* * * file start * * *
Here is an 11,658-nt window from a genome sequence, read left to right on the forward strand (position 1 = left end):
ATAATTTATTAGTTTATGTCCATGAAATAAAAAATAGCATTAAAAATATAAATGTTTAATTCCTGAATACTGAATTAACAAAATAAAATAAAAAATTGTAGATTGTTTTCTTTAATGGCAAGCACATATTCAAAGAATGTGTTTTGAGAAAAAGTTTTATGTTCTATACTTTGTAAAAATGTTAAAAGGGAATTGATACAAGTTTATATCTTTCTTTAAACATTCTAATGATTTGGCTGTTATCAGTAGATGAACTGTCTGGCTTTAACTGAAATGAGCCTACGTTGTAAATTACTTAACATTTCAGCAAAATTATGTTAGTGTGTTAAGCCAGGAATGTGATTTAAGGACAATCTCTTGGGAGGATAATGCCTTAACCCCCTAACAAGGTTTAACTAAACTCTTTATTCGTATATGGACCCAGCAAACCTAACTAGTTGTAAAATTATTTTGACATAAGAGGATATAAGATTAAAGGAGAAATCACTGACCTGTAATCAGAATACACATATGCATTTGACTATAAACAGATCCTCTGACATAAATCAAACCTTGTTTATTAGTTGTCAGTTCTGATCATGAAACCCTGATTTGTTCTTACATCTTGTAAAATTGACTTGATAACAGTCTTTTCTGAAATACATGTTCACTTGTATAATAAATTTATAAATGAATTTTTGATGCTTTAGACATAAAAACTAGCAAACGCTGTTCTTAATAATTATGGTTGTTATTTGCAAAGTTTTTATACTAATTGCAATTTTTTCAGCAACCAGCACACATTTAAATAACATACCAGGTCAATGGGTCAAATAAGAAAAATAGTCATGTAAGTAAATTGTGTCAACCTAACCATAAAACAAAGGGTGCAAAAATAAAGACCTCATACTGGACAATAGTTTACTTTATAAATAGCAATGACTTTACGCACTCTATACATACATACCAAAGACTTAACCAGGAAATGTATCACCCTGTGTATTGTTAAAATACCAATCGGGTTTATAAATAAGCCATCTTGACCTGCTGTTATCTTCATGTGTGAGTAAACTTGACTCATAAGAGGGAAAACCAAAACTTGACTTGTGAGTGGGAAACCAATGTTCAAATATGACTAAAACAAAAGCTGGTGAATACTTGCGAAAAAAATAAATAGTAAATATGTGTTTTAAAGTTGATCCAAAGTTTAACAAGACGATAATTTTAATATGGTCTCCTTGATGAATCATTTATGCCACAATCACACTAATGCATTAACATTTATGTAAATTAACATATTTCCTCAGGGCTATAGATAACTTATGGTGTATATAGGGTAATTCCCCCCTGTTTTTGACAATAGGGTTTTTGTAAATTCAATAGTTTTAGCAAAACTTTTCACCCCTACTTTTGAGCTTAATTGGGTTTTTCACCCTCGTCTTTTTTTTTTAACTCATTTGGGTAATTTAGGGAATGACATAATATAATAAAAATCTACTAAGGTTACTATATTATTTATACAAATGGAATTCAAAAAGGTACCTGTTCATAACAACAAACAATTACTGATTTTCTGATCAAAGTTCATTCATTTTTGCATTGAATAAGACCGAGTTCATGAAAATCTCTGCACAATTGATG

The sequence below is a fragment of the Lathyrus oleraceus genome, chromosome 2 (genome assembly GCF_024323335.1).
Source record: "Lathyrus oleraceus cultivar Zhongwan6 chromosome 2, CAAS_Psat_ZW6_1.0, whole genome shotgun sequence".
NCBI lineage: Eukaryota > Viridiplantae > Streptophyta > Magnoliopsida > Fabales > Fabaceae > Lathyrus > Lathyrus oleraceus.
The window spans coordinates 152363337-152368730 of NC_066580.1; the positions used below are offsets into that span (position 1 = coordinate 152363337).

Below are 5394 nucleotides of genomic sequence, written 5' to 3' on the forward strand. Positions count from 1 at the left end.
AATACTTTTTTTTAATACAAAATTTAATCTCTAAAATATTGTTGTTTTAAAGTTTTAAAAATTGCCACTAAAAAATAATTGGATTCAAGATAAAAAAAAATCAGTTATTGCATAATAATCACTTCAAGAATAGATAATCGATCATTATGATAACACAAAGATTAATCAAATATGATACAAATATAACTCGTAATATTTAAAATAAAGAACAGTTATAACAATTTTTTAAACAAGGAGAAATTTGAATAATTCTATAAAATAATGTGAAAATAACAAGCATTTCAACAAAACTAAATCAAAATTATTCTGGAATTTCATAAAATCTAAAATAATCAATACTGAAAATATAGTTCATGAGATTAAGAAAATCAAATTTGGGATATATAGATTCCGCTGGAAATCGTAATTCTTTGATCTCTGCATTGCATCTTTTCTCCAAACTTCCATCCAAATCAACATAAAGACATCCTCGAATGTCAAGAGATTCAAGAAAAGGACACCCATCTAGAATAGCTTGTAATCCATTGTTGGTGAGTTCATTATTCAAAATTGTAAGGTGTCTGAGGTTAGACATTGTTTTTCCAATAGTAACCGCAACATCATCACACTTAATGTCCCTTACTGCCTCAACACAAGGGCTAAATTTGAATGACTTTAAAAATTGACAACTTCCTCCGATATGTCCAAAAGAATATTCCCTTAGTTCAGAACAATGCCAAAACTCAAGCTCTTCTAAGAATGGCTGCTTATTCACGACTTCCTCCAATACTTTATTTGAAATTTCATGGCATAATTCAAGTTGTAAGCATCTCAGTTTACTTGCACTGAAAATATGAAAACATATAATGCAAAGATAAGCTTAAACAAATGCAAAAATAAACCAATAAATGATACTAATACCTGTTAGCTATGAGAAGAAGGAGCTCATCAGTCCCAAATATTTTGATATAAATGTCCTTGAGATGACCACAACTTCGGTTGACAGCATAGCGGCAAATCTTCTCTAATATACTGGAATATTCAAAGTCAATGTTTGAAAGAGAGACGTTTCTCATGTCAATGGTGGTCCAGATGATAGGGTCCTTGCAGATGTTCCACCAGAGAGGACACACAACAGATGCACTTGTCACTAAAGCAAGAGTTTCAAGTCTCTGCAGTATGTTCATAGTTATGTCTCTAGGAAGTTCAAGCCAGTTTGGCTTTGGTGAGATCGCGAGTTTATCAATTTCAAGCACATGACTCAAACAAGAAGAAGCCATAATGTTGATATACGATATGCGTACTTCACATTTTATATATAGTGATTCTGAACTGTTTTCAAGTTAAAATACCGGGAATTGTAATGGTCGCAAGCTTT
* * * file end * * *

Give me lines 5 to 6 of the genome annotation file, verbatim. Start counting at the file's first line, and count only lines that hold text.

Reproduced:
NCBI lineage: Eukaryota > Viridiplantae > Streptophyta > Magnoliopsida > Fabales > Fabaceae > Lathyrus > Lathyrus oleraceus.
The window spans coordinates 152363337-152368730 of NC_066580.1; the positions used below are offsets into that span (position 1 = coordinate 152363337).